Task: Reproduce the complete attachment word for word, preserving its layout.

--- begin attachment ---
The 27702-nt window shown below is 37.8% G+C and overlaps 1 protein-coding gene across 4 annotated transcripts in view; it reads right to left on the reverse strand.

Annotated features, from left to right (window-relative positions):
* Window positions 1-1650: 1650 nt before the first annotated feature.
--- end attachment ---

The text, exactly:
The 27702-nt window shown below is 37.8% G+C and overlaps 1 protein-coding gene across 4 annotated transcripts in view; it reads right to left on the reverse strand.

Annotated features, from left to right (window-relative positions):
* Window positions 1-1650: 1650 nt before the first annotated feature.